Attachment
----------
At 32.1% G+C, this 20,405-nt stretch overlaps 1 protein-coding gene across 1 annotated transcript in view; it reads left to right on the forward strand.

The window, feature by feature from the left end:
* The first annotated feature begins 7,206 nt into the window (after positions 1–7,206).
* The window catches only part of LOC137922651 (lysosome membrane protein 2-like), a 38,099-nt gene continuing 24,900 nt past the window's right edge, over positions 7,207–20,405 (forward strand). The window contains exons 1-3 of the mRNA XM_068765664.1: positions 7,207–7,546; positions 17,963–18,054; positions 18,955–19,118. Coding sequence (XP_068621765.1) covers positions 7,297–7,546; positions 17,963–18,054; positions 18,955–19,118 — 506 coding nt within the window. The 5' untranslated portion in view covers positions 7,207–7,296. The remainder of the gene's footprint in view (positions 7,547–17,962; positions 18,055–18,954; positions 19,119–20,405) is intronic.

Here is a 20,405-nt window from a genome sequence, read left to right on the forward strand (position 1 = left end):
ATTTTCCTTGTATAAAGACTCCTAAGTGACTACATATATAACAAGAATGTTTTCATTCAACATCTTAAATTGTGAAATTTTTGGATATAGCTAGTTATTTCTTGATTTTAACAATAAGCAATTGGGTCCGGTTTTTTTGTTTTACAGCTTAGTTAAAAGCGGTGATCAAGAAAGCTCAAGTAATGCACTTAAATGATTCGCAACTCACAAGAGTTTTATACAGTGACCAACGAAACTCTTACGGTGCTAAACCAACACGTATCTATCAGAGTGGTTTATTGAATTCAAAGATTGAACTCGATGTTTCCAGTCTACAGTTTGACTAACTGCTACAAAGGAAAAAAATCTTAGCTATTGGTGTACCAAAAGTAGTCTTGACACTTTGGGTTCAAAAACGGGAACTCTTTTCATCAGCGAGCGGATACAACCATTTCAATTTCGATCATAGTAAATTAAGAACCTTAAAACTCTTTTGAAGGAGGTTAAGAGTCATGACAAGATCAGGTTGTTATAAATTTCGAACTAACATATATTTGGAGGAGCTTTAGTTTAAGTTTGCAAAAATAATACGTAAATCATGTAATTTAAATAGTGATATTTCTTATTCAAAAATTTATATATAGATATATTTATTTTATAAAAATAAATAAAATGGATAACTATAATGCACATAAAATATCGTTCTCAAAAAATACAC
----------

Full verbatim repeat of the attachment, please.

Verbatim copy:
At 32.1% G+C, this 20,405-nt stretch overlaps 1 protein-coding gene across 1 annotated transcript in view; it reads left to right on the forward strand.

The window, feature by feature from the left end:
* The first annotated feature begins 7,206 nt into the window (after positions 1–7,206).
* The window catches only part of LOC137922651 (lysosome membrane protein 2-like), a 38,099-nt gene continuing 24,900 nt past the window's right edge, over positions 7,207–20,405 (forward strand). The window contains exons 1-3 of the mRNA XM_068765664.1: positions 7,207–7,546; positions 17,963–18,054; positions 18,955–19,118. Coding sequence (XP_068621765.1) covers positions 7,297–7,546; positions 17,963–18,054; positions 18,955–19,118 — 506 coding nt within the window. The 5' untranslated portion in view covers positions 7,207–7,296. The remainder of the gene's footprint in view (positions 7,547–17,962; positions 18,055–18,954; positions 19,119–20,405) is intronic.

Here is a 20,405-nt window from a genome sequence, read left to right on the forward strand (position 1 = left end):
ATTTTCCTTGTATAAAGACTCCTAAGTGACTACATATATAACAAGAATGTTTTCATTCAACATCTTAAATTGTGAAATTTTTGGATATAGCTAGTTATTTCTTGATTTTAACAATAAGCAATTGGGTCCGGTTTTTTTGTTTTACAGCTTAGTTAAAAGCGGTGATCAAGAAAGCTCAAGTAATGCACTTAAATGATTCGCAACTCACAAGAGTTTTATACAGTGACCAACGAAACTCTTACGGTGCTAAACCAACACGTATCTATCAGAGTGGTTTATTGAATTCAAAGATTGAACTCGATGTTTCCAGTCTACAGTTTGACTAACTGCTACAAAGGAAAAAAATCTTAGCTATTGGTGTACCAAAAGTAGTCTTGACACTTTGGGTTCAAAAACGGGAACTCTTTTCATCAGCGAGCGGATACAACCATTTCAATTTCGATCATAGTAAATTAAGAACCTTAAAACTCTTTTGAAGGAGGTTAAGAGTCATGACAAGATCAGGTTGTTATAAATTTCGAACTAACATATATTTGGAGGAGCTTTAGTTTAAGTTTGCAAAAATAATACGTAAATCATGTAATTTAAATAGTGATATTTCTTATTCAAAAATTTATATATAGATATATTTATTTTATAAAAATAAATAAAATGGATAACTATAATGCACATAAAATATCGTTCTCAAAAAATACAC